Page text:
As far as a "defined standard", I believe there are no official rules for pinyin placement. Texts in Mainland China are likely to place pinyin above the characters, while texts for foreigners differ in their approach. Sometimes even a single text will have different standards; for example, the New Practical Chinese Reader sometimes places pinyin above and other times places it below.
If I were to argue for one approach or the other, I would reason as follows: if the pinyin is to come in a block (e.g., a full paragraph instead of a word-to-word matching) then I would put the Chinese characters first and the pinyin second, to force foreign language learners' exposure to Hanzi without pinyin, and have them try to get through the characters as best as they can without resorting to pronunciation help.
In the word-to-word matching that I think is your primary concern, I would argue for pinyin placed above the characters. The first reason is consistency with texts used by native speakers (though one might very well say consistency with native approaches is not in general best for foreign language learners). The second, more important reason is that the tone marks (more than most letters) may appear to foreign language learners as if they are part of the characters. Placing pinyin above characters allows the letters to serve as a sort of buffer between tone marks and Hanzi.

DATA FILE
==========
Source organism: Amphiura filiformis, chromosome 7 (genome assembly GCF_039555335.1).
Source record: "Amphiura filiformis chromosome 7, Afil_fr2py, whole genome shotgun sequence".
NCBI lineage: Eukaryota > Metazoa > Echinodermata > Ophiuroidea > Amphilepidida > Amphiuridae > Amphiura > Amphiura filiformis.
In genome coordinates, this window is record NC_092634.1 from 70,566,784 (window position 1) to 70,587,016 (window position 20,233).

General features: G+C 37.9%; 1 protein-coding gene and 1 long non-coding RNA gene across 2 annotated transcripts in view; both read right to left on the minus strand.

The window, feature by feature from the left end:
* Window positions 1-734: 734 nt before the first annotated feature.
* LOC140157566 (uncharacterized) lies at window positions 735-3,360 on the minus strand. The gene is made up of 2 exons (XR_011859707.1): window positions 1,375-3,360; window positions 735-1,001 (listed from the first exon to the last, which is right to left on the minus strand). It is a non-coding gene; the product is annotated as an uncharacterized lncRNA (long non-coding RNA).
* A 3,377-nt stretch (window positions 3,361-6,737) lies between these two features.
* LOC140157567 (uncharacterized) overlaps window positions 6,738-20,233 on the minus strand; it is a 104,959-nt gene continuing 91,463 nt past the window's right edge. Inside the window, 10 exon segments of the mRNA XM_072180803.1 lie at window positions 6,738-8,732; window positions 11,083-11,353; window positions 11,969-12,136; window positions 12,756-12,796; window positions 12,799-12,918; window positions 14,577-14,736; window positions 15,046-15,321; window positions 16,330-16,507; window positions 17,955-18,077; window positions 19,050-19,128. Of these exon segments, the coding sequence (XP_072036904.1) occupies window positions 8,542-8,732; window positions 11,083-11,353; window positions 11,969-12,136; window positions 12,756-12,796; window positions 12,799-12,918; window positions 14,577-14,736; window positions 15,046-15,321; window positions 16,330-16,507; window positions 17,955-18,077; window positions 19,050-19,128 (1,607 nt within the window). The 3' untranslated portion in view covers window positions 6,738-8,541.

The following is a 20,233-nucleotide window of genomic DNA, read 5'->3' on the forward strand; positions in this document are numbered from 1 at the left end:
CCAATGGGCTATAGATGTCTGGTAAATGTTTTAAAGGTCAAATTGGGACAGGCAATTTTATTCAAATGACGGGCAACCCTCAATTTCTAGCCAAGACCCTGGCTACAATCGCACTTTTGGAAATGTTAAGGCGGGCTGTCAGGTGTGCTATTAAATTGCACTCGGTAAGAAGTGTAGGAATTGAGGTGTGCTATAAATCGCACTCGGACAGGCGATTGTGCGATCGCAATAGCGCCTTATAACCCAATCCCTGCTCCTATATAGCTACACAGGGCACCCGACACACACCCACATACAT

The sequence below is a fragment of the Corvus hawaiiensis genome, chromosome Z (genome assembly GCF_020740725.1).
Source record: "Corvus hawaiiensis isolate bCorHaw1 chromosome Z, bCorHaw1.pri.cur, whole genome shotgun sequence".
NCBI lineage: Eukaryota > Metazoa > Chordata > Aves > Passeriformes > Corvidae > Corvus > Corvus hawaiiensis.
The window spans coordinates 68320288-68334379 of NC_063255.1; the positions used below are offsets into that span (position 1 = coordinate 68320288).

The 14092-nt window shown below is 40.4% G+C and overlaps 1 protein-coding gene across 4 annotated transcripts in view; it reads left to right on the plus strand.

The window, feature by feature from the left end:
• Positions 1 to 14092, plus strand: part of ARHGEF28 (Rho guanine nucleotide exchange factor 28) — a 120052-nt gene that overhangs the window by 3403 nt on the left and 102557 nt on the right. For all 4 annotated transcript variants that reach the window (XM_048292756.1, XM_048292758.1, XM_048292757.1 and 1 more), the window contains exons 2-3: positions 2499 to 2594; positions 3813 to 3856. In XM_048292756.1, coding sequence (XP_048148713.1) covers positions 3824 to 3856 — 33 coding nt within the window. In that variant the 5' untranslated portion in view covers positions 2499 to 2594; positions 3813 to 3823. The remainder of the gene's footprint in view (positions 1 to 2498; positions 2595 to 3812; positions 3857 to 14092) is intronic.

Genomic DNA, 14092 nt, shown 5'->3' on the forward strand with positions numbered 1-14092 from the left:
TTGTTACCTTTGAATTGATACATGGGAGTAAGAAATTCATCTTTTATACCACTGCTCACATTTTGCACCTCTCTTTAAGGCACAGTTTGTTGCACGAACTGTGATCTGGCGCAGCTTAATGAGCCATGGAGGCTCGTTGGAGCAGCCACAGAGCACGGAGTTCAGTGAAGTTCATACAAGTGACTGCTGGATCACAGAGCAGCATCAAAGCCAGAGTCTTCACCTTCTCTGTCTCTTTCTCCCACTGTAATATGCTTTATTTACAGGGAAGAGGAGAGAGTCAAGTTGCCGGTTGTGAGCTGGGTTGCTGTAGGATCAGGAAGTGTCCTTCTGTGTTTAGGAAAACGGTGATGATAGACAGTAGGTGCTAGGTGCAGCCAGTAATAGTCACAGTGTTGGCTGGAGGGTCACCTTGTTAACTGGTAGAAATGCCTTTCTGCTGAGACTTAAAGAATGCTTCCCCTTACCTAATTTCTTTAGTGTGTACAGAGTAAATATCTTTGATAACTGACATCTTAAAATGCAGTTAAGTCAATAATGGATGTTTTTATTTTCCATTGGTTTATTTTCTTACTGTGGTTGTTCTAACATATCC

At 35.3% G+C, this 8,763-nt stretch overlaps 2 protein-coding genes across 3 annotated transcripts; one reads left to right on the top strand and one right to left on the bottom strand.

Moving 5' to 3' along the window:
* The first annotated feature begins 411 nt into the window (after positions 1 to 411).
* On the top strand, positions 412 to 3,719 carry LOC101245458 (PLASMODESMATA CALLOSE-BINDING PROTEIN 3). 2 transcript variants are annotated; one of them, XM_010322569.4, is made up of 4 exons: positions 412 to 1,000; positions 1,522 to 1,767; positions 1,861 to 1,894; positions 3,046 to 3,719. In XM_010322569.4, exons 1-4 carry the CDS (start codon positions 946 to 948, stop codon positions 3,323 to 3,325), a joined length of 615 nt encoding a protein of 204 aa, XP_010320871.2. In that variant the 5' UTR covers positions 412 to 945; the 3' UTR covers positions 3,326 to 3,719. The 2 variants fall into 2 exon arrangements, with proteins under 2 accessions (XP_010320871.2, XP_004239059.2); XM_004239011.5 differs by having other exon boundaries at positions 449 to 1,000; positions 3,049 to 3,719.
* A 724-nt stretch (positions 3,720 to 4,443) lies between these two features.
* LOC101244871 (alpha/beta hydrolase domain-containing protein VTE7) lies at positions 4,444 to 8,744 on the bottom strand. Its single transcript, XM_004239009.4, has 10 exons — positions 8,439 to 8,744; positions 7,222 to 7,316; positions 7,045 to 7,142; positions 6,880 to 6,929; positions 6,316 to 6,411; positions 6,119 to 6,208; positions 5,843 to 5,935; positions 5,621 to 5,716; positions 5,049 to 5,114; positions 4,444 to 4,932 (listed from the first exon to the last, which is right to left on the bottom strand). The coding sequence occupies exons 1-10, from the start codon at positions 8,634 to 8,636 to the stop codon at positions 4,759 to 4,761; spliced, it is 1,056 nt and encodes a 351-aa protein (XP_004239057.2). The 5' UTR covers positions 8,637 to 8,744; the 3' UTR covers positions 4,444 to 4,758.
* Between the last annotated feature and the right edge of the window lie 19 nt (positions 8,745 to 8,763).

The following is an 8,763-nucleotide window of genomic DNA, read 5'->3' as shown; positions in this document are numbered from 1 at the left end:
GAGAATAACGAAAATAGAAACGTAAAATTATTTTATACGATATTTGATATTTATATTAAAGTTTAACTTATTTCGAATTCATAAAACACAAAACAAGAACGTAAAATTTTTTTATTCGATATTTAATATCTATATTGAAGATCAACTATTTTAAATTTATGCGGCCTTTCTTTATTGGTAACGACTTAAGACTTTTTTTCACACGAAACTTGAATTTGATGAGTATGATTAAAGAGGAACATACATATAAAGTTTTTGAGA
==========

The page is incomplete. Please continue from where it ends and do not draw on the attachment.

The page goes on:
Nevertheless, I highly suspect that a longitudinal study on the difference between learning outcomes for foreign language learners whose texts had pinyin above and learners whose texts had pinyin below would show no statistical differences. If your intuition tells you otherwise, I encourage you to find a first-year Chinese teacher and see if you can institute such a study, as it would be very easy to carry out. More interesting, I think, would be to include an additional group for whom the text's lessons are first written solely in Chinese characters, with pinyin presented separately afterwards (as opposed to a word-to-word matching). I think it's possible that the latter approach would show small differences in learning outcomes between either of the former two groups (my guess is the block group would fare better; others might disagree) though I'm not convinced they'd be statistically significant either.